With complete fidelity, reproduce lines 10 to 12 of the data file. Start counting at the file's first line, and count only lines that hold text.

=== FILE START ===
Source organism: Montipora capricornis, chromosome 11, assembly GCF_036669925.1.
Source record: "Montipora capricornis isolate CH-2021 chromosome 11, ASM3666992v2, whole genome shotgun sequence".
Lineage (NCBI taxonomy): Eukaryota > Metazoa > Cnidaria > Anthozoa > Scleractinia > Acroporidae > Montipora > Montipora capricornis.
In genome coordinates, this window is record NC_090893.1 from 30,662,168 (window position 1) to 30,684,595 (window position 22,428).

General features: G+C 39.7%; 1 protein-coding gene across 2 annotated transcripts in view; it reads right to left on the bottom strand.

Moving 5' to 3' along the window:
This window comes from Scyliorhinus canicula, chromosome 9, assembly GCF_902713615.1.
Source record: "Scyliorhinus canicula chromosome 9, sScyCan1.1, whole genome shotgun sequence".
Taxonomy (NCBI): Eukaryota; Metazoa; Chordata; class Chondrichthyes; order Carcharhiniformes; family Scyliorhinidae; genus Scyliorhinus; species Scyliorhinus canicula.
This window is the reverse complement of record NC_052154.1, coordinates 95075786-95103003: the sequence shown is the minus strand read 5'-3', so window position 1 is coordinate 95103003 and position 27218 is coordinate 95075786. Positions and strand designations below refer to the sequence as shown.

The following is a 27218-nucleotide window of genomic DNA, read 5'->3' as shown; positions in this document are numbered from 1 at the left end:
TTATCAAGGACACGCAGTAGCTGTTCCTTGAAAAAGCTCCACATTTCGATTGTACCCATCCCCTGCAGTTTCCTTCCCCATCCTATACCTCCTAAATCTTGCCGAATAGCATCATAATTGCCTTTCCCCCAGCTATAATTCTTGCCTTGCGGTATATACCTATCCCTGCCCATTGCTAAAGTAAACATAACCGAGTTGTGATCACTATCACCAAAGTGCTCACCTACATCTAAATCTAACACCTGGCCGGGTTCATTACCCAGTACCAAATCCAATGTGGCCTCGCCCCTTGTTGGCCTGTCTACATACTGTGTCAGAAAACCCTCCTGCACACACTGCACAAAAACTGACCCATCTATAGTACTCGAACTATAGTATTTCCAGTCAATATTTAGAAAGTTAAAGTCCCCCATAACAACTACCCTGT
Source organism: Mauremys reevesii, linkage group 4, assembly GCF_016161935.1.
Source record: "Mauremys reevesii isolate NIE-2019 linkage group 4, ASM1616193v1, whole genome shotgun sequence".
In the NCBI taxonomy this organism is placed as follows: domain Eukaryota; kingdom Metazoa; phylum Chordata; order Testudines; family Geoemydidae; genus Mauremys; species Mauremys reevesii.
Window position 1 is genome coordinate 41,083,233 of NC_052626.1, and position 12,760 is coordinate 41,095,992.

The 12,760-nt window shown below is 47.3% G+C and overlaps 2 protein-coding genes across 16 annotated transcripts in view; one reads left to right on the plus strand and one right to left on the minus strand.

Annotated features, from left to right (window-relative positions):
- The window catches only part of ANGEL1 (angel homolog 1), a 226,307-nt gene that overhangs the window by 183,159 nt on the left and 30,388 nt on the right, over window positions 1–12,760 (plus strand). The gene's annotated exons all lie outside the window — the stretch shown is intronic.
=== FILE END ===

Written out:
This window is the reverse complement of record NC_052154.1, coordinates 95075786-95103003: the sequence shown is the minus strand read 5'-3', so window position 1 is coordinate 95103003 and position 27218 is coordinate 95075786. Positions and strand designations below refer to the sequence as shown.

The following is a 27218-nucleotide window of genomic DNA, read 5'->3' as shown; positions in this document are numbered from 1 at the left end:
TTATCAAGGACACGCAGTAGCTGTTCCTTGAAAAAGCTCCACATTTCGATTGTACCCATCCCCTGCAGTTTCCTTCCCCATCCTATACCTCCTAAATCTTGCCGAATAGCATCATAATTGCCTTTCCCCCAGCTATAATTCTTGCCTTGCGGTATATACCTATCCCTGCCCATTGCTAAAGTAAACATAACCGAGTTGTGATCACTATCACCAAAGTGCTCACCTACATCTAAATCTAACACCTGGCCGGGTTCATTACCCAGTACCAAATCCAATGTGGCCTCGCCCCTTGTTGGCCTGTCTACATACTGTGTCAGAAAACCCTCCTGCACACACTGCACAAAAACTGACCCATCTATAGTACTCGAACTATAGTATTTCCAGTCAATATTTAGAAAGTTAAAGTCCCCCATAACAACTACCCTGT